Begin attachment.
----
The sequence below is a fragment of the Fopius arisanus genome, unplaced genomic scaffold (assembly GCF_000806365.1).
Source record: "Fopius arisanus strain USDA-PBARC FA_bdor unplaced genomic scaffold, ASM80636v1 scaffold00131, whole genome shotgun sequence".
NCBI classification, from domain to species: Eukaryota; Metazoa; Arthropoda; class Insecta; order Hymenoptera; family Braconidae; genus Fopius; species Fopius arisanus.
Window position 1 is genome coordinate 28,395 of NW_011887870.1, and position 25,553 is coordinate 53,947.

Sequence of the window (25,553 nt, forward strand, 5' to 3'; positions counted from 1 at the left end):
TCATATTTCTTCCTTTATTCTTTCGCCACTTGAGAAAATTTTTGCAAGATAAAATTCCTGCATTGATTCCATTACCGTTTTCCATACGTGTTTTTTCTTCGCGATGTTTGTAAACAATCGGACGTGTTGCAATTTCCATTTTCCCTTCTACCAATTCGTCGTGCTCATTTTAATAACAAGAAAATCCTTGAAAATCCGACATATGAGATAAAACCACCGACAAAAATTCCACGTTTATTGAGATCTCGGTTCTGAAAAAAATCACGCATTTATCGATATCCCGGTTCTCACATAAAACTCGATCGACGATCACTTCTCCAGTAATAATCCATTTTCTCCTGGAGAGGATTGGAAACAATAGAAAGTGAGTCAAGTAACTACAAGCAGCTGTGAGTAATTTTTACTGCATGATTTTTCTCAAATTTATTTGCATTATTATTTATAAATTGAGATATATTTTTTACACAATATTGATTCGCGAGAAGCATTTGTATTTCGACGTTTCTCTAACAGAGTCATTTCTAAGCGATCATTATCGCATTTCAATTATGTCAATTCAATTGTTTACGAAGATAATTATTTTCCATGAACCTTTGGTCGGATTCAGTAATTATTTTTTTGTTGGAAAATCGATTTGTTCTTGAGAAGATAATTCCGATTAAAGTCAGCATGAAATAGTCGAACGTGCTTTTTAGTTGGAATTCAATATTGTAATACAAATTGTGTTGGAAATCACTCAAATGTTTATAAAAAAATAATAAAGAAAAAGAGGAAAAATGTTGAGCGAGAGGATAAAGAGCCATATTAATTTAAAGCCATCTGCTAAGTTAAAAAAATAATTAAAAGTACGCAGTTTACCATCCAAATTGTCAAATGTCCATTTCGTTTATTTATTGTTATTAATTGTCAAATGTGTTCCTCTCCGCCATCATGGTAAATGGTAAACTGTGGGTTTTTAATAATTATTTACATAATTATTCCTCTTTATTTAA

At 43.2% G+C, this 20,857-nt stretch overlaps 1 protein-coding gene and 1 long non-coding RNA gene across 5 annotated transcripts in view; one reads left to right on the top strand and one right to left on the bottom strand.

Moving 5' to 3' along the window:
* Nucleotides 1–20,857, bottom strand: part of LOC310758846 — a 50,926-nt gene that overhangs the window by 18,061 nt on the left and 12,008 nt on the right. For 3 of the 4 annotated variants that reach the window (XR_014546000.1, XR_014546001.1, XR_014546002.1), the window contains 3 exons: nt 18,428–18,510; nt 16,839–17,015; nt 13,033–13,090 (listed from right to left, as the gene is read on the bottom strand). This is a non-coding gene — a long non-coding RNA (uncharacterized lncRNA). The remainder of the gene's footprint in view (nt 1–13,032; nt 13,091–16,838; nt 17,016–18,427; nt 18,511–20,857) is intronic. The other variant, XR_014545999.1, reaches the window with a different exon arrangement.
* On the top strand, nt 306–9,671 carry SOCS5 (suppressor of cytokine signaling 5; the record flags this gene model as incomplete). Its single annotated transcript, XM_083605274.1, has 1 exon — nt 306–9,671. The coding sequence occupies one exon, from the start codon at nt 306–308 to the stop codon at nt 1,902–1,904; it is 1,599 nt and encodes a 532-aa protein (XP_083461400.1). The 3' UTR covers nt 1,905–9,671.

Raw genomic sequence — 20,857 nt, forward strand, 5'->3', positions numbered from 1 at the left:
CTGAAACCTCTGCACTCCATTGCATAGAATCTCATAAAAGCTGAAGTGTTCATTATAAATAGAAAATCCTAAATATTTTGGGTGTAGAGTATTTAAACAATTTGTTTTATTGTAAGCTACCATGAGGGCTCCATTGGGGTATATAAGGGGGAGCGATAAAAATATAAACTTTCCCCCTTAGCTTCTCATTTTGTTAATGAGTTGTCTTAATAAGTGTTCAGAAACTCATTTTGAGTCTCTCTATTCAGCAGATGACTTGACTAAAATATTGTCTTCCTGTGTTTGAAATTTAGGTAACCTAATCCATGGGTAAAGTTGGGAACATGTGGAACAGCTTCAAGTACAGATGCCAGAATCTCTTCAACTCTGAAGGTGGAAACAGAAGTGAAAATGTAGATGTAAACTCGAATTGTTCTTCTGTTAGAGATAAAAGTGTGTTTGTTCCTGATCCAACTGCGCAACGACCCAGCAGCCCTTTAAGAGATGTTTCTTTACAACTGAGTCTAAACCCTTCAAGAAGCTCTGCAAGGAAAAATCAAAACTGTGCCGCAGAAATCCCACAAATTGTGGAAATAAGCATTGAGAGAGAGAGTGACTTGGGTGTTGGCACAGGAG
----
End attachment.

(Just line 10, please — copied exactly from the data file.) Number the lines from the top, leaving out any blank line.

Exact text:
* On the top strand, nt 306–9,671 carry SOCS5 (suppressor of cytokine signaling 5; the record flags this gene model as incomplete). Its single annotated transcript, XM_083605274.1, has 1 exon — nt 306–9,671. The coding sequence occupies one exon, from the start codon at nt 306–308 to the stop codon at nt 1,902–1,904; it is 1,599 nt and encodes a 532-aa protein (XP_083461400.1). The 3' UTR covers nt 1,905–9,671.